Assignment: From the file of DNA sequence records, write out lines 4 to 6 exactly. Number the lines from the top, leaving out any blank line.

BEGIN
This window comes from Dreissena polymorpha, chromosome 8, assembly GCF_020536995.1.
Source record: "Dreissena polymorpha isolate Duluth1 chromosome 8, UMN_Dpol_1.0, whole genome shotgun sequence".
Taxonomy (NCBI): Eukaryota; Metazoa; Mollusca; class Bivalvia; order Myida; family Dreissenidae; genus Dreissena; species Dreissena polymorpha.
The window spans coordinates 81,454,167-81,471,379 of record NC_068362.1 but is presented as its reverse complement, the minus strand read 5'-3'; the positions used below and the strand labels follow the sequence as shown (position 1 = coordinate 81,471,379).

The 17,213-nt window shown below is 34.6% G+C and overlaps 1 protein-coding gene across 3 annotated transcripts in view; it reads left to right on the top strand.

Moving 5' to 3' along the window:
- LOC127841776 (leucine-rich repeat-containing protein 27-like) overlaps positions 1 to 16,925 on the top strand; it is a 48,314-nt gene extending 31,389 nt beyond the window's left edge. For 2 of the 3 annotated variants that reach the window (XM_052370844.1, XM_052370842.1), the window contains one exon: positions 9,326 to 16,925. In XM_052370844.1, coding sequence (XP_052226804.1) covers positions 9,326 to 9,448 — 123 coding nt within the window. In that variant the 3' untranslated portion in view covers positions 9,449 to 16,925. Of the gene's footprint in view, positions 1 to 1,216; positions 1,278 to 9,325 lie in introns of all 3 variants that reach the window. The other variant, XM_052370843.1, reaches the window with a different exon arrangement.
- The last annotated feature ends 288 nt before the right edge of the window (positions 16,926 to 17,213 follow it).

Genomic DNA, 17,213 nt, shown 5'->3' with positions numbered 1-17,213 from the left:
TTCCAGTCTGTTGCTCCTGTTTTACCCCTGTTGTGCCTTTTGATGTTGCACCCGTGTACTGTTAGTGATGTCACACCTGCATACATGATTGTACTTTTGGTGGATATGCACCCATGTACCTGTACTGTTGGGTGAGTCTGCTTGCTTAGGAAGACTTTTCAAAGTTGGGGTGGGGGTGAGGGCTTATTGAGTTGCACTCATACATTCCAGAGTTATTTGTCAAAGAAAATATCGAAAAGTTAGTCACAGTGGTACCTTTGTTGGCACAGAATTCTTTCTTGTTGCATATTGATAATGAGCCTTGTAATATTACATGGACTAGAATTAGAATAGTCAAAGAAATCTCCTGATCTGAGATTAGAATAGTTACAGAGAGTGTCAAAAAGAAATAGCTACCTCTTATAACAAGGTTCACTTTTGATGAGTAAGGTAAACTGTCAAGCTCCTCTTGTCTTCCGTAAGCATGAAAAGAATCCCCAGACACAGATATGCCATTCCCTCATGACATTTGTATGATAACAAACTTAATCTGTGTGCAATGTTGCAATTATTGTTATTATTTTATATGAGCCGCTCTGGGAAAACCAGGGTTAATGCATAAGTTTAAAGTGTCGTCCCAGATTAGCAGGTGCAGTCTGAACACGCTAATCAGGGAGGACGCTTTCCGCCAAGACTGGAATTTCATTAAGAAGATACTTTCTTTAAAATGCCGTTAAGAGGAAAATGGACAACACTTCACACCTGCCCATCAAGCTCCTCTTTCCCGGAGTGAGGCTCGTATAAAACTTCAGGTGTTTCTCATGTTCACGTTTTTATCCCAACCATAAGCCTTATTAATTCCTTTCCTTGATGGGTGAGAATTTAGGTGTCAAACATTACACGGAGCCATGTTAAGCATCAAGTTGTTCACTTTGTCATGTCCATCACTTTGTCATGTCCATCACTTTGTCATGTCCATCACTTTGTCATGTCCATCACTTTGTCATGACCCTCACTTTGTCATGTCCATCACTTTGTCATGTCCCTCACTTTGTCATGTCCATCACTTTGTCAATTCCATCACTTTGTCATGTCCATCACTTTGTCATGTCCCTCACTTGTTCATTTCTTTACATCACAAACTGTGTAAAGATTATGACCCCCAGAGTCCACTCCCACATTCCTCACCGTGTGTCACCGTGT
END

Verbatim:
The window spans coordinates 81,454,167-81,471,379 of record NC_068362.1 but is presented as its reverse complement, the minus strand read 5'-3'; the positions used below and the strand labels follow the sequence as shown (position 1 = coordinate 81,471,379).

The 17,213-nt window shown below is 34.6% G+C and overlaps 1 protein-coding gene across 3 annotated transcripts in view; it reads left to right on the top strand.

Moving 5' to 3' along the window: